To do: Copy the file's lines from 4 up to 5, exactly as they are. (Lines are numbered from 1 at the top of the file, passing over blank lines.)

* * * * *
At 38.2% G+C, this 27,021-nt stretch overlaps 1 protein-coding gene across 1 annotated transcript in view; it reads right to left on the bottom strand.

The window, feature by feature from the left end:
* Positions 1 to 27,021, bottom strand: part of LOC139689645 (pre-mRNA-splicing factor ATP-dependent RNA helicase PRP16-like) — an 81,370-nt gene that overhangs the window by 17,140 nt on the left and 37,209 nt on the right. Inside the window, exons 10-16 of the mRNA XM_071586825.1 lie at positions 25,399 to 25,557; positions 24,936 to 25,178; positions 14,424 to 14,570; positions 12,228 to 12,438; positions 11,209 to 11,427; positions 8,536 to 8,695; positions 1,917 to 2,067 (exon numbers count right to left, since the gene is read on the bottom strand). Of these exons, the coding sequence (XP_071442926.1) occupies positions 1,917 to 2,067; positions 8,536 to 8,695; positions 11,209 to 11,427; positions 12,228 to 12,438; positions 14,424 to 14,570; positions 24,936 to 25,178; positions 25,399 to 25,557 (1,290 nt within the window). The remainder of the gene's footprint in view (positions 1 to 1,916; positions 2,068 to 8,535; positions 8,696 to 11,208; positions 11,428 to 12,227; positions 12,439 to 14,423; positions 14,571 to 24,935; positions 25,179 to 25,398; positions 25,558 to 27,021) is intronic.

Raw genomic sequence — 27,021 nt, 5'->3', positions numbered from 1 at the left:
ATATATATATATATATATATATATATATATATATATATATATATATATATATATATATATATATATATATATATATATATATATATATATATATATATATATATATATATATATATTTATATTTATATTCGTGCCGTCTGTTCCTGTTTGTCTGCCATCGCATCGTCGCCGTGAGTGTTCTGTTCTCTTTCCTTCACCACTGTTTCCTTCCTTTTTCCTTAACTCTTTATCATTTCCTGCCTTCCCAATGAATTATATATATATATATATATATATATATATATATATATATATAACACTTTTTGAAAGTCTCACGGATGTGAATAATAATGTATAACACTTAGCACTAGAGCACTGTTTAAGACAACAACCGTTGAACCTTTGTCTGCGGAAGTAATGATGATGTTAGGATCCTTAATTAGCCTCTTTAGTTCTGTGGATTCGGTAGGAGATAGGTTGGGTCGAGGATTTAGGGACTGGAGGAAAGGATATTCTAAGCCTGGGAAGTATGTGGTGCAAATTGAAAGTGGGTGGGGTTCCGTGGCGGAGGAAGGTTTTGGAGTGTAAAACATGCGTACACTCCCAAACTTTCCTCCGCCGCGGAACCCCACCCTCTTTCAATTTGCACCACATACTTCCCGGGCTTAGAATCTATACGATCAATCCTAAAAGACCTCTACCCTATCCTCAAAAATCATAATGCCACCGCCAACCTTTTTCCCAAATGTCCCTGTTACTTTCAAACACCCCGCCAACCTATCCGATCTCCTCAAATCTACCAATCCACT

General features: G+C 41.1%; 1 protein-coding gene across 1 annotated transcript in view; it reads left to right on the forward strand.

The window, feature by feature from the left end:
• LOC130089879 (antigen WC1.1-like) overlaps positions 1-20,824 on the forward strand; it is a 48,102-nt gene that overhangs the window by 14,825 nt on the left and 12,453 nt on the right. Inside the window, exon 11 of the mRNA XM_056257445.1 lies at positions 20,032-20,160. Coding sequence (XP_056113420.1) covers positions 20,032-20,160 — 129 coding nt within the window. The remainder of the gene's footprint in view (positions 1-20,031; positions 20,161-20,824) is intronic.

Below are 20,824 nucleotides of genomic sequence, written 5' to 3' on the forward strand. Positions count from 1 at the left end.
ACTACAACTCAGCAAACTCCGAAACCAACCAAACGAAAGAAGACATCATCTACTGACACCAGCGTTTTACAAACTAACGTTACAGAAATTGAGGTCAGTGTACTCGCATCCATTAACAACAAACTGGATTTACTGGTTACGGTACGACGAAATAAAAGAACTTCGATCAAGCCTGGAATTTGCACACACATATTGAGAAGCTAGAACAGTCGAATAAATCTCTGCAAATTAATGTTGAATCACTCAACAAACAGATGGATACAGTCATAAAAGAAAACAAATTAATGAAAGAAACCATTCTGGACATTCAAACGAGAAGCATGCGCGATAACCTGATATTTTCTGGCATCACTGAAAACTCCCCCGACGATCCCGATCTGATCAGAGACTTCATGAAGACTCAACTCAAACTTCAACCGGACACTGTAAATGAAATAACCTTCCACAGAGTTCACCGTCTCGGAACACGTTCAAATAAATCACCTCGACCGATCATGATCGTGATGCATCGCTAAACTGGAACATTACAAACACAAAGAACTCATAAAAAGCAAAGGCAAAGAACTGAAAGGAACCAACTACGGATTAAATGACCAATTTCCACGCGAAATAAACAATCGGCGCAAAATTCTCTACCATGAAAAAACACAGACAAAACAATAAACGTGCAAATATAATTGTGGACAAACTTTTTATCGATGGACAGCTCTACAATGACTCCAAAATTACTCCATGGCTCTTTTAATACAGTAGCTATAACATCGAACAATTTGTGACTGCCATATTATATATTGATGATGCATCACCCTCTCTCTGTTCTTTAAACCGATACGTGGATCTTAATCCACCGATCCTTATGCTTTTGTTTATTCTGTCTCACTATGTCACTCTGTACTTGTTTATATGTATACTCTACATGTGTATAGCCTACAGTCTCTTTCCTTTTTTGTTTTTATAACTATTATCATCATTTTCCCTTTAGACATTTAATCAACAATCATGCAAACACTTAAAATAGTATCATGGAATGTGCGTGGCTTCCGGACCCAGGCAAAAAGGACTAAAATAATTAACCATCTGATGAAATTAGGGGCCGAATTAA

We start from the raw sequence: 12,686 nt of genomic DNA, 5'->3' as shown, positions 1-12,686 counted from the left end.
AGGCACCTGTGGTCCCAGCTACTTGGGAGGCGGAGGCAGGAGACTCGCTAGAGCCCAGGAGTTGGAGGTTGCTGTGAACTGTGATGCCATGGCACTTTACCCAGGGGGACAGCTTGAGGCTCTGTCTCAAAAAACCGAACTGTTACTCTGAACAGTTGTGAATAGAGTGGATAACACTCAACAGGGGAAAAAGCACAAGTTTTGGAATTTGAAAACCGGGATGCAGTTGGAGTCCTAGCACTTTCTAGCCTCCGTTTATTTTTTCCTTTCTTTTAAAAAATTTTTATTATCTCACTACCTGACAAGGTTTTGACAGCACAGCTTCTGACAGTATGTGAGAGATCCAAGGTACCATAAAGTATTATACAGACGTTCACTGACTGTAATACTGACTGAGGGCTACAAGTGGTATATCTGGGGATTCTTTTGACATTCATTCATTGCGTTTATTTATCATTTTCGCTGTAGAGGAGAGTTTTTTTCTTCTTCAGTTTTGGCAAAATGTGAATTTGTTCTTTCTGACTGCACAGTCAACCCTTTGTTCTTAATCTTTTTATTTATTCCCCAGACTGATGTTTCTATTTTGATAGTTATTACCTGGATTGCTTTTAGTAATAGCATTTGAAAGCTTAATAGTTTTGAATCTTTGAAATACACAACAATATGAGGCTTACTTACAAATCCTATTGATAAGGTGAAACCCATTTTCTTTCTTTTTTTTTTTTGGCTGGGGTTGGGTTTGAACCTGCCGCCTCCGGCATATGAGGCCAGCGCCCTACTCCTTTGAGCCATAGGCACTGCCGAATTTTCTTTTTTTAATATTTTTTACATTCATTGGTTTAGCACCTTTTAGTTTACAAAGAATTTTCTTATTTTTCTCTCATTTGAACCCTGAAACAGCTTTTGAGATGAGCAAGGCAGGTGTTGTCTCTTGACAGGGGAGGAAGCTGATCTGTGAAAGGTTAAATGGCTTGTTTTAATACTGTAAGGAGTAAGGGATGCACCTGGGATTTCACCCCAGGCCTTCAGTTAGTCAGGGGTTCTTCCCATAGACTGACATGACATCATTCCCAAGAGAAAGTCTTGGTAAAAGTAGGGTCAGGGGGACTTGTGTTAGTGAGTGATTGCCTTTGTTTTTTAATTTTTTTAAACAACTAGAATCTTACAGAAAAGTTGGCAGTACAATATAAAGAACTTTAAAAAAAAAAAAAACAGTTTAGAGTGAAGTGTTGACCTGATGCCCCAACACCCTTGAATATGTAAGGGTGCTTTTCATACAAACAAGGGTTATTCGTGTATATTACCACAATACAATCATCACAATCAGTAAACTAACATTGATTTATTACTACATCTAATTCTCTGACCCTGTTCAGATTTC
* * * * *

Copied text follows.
Raw genomic sequence — 27,021 nt, 5'->3', positions numbered from 1 at the left:
ATATATATATATATATATATATATATATATATATATATATATATATATATATATATATATATATATATATATATATATATATATATATATATATATATATATATATATATATATATTTATATTTATATTCGTGCCGTCTGTTCCTGTTTGTCTGCCATCGCATCGTCGCCGTGAGTGTTCTGTTCTCTTTCCTTCACCACTGTTTCCTTCCTTTTTCCTTAACTCTTTATCATTTCCTGCCTTCCCAATGAATTATATATATATATATATATATATATATATATATATATATATAACACTTTTTGAAAGTCTCACGGATGTGAATAATAATGTATAACACTTAGCACTAGAGCACTGTTTAAGACAACAACCGTTGAACCTTTGTCTGCGGAAGTAATGATGATGTTAGGATCCTTAATTAGCCTCTTTAGTTCTGTGGATTCGGTAGGAGATAGGTTGGGTCGAGGATTTAGGGACTGGAGGAAAGGATATTCTAAGCCTGGGAAGTATGTGGTGCAAATTGAAAGTGGGTGGGGTTCCGTGGCGGAGGAAGGTTTTGGAGTGTAAAACATGCGTACACTCCCAAACTTTCCTCCGCCGCGGAACCCCACCCTCTTTCAATTTGCACCACATACTTCCCGGGCTTAGAATCTATACGATCAATCCTAAAAGACCTCTACCCTATCCTCAAAAATCATAATGCCACCGCCAACCTTTTTCCCAAATGTCCCTGTTACTTTCAAACACCCCGCCAACCTATCCGATCTCCTCAAATCTACCAATCCACT